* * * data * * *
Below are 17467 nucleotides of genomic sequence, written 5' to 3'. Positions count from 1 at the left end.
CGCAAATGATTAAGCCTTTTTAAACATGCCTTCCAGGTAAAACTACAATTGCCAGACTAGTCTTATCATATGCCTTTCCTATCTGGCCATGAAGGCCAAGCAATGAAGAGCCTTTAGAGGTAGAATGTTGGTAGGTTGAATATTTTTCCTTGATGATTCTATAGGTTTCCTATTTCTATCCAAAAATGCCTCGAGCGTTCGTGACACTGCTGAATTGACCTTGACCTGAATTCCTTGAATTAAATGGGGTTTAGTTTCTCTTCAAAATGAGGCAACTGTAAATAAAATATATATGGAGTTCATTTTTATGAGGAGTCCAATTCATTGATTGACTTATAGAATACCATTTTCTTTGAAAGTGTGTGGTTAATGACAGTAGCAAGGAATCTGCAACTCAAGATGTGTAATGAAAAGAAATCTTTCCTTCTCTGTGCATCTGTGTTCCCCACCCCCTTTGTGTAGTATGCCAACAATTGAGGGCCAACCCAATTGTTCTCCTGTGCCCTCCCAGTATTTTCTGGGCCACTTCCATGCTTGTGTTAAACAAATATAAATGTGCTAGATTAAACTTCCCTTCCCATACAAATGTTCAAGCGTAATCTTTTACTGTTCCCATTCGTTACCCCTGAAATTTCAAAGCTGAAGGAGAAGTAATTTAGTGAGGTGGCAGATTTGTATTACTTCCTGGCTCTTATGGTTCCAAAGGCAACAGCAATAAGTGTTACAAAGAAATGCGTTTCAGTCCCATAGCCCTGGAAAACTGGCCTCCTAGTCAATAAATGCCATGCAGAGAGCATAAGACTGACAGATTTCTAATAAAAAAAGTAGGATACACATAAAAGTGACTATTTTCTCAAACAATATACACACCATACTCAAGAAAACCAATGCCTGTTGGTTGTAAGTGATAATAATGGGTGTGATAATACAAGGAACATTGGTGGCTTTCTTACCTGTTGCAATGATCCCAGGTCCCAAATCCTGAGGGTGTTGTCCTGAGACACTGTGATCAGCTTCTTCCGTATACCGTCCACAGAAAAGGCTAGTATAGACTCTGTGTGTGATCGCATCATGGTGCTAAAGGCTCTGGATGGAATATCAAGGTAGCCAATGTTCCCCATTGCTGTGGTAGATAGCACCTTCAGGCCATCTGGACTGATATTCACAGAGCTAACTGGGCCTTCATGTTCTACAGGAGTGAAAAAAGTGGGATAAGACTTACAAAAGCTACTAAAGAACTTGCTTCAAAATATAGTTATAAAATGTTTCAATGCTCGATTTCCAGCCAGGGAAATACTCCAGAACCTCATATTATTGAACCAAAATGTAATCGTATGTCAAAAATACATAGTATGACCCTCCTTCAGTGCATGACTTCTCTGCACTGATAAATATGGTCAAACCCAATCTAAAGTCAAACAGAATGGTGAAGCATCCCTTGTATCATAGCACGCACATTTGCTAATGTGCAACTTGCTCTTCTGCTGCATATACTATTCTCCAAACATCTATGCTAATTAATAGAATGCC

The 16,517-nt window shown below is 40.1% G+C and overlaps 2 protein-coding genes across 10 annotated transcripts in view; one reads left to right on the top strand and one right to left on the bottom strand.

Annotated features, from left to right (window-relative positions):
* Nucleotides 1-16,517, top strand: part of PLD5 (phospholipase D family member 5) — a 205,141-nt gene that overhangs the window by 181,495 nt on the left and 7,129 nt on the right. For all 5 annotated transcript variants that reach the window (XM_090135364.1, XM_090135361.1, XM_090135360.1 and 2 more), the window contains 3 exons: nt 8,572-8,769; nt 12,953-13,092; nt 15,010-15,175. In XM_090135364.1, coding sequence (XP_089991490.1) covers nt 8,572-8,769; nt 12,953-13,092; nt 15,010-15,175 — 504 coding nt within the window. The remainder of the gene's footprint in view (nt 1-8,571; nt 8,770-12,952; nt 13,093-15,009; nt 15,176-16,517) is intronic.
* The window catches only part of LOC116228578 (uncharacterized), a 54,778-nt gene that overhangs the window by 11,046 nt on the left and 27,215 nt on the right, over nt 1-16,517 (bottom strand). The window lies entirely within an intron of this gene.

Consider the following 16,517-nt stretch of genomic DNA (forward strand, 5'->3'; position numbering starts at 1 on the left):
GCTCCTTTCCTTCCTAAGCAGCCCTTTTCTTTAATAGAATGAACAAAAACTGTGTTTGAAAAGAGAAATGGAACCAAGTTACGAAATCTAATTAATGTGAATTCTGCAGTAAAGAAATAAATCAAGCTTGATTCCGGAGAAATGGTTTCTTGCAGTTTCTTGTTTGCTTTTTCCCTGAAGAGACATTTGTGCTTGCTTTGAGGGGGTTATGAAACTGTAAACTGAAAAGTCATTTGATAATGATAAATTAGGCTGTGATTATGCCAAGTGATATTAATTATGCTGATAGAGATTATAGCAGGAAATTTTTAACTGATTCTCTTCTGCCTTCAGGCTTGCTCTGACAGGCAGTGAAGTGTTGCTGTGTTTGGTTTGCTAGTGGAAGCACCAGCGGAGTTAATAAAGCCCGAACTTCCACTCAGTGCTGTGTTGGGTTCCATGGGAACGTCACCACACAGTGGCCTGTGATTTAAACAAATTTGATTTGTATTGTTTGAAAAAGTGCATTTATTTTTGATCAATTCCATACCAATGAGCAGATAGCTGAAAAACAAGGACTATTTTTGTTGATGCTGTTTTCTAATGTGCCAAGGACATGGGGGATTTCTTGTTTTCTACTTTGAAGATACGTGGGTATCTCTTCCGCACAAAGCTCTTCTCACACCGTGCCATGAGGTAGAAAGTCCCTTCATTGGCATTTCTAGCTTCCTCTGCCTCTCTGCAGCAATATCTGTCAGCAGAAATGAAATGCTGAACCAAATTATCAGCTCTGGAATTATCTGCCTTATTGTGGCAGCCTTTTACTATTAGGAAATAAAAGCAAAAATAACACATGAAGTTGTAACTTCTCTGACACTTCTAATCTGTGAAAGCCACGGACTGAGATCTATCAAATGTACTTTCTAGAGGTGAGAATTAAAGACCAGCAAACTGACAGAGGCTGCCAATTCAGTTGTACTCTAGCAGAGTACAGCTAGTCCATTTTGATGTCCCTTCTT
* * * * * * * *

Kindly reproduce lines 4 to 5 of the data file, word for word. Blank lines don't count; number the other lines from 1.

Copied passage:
Annotated features, from left to right (window-relative positions):
* Nucleotides 1-16,517, top strand: part of PLD5 (phospholipase D family member 5) — a 205,141-nt gene that overhangs the window by 181,495 nt on the left and 7,129 nt on the right. For all 5 annotated transcript variants that reach the window (XM_090135364.1, XM_090135361.1, XM_090135360.1 and 2 more), the window contains 3 exons: nt 8,572-8,769; nt 12,953-13,092; nt 15,010-15,175. In XM_090135364.1, coding sequence (XP_089991490.1) covers nt 8,572-8,769; nt 12,953-13,092; nt 15,010-15,175 — 504 coding nt within the window. The remainder of the gene's footprint in view (nt 1-8,571; nt 8,770-12,952; nt 13,093-15,009; nt 15,176-16,517) is intronic.